Three changes you should make now to find better employees

2/24/2006 | by Lou Adler, in Electronic Recruiting Exchange

In a recent article, I made the contention that perfect candidates for your open positions might not have exactly the same background listed in your job descriptions.

Furthermore, some of these best people, even if you can find them, might come across as disinterested or less effervescent during the interview then managers would like. This is a big Catch-22 — we inadvertently eliminate the best people because their skills don’t meet some invalid standards or because they won’t fake interest in a job they know little about. This is idiotic.

If you want to find and hire more perfect candidates — including more passive and diverse candidates — you need to make three big structural changes. From what I can tell, unless you’re an employer of choice or have an excess of top candidates knocking on your door, these are not optional.

First: Redefine perfection. Focus on what a person needs to do to be considered perfect, rather than what the person must have in terms of skills, experience, and academic background. The technique for doing this was described in Part I of this series. Replacing the traditional job description in this approach is a list of the top six to eight critical tasks, in priority order, that the candidate taking the job is required to perform to be considered successful. This document is referred to as a performance profile.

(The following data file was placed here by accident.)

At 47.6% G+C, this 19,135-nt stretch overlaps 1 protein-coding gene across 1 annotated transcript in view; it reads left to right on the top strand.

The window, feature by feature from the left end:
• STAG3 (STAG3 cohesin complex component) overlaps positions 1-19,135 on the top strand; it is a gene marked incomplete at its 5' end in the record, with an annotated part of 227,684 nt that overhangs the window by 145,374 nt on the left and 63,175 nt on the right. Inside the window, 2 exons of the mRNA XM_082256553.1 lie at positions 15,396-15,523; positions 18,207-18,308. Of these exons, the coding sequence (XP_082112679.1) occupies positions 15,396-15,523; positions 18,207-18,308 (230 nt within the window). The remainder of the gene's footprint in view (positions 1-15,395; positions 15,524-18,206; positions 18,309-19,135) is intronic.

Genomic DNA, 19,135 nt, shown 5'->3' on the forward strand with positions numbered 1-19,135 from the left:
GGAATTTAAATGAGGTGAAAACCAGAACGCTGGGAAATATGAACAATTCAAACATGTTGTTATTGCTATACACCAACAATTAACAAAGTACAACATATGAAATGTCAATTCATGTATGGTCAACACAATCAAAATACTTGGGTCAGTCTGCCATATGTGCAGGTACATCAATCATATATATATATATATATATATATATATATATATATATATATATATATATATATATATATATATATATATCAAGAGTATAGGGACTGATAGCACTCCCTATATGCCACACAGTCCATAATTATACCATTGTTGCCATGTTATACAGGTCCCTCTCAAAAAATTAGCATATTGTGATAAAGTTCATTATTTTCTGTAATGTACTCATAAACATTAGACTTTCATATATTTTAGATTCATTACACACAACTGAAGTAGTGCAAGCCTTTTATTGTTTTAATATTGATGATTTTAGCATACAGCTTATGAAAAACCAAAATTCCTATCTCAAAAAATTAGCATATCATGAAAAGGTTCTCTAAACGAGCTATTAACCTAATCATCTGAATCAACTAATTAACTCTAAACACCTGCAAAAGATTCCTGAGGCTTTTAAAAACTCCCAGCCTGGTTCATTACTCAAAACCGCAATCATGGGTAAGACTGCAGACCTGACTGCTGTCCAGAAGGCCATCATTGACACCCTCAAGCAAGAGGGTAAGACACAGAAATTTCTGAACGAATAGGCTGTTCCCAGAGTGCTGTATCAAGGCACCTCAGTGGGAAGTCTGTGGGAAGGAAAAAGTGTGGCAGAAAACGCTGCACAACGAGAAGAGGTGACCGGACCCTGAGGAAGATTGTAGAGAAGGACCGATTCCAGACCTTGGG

Second: Use a consultative interviewing process rather than an inquisitorial one. Most managers use some form of behavioral interviewing or technical inquisition to assess competency. From this, they select those candidates who seem to fit the bill. Once the super short list is established, the recruiting process begins. The underlying assumption in all of this is that all candidates want the job and they’ll endure some level of disrespect to get it. “If the person doesn’t want the job, we don’t want them,” is the standard fallback retort of the naïve manager when it’s suggested there are better ways to interview and recruit candidates.

We’ll describe specific techniques in more depth in Part 3 of this article series, but here are a few ideas to consider now:

  • The best people want to earn the job, rather than having it handed to them. They don’t mind competition; in fact, they prefer it. But don’t start the interview with this mindset. Save this for later.